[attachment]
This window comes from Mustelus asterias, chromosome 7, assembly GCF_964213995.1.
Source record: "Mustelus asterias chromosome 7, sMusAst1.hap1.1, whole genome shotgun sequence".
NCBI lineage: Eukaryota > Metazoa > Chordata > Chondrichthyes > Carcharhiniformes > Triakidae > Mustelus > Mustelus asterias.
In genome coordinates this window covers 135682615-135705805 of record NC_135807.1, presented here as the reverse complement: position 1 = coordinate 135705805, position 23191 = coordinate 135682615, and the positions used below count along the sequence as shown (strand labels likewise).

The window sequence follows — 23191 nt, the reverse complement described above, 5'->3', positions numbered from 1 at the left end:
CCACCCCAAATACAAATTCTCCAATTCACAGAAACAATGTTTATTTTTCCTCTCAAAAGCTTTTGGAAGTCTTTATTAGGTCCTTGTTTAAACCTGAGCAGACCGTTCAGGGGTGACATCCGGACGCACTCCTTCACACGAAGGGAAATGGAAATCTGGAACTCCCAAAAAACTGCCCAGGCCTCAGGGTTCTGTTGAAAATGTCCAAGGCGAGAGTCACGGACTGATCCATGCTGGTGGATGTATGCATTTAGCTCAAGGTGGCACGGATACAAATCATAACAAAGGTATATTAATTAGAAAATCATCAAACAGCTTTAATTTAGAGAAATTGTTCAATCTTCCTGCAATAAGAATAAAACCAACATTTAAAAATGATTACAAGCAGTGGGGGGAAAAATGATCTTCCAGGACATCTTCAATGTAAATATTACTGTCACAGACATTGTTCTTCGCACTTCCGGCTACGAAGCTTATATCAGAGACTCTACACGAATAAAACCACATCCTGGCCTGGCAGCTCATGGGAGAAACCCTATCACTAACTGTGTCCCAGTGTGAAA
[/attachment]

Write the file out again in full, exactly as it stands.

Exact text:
This window comes from Mustelus asterias, chromosome 7, assembly GCF_964213995.1.
Source record: "Mustelus asterias chromosome 7, sMusAst1.hap1.1, whole genome shotgun sequence".
NCBI lineage: Eukaryota > Metazoa > Chordata > Chondrichthyes > Carcharhiniformes > Triakidae > Mustelus > Mustelus asterias.
In genome coordinates this window covers 135682615-135705805 of record NC_135807.1, presented here as the reverse complement: position 1 = coordinate 135705805, position 23191 = coordinate 135682615, and the positions used below count along the sequence as shown (strand labels likewise).

The window sequence follows — 23191 nt, the reverse complement described above, 5'->3', positions numbered from 1 at the left end:
CCACCCCAAATACAAATTCTCCAATTCACAGAAACAATGTTTATTTTTCCTCTCAAAAGCTTTTGGAAGTCTTTATTAGGTCCTTGTTTAAACCTGAGCAGACCGTTCAGGGGTGACATCCGGACGCACTCCTTCACACGAAGGGAAATGGAAATCTGGAACTCCCAAAAAACTGCCCAGGCCTCAGGGTTCTGTTGAAAATGTCCAAGGCGAGAGTCACGGACTGATCCATGCTGGTGGATGTATGCATTTAGCTCAAGGTGGCACGGATACAAATCATAACAAAGGTATATTAATTAGAAAATCATCAAACAGCTTTAATTTAGAGAAATTGTTCAATCTTCCTGCAATAAGAATAAAACCAACATTTAAAAATGATTACAAGCAGTGGGGGGAAAAATGATCTTCCAGGACATCTTCAATGTAAATATTACTGTCACAGACATTGTTCTTCGCACTTCCGGCTACGAAGCTTATATCAGAGACTCTACACGAATAAAACCACATCCTGGCCTGGCAGCTCATGGGAGAAACCCTATCACTAACTGTGTCCCAGTGTGAAA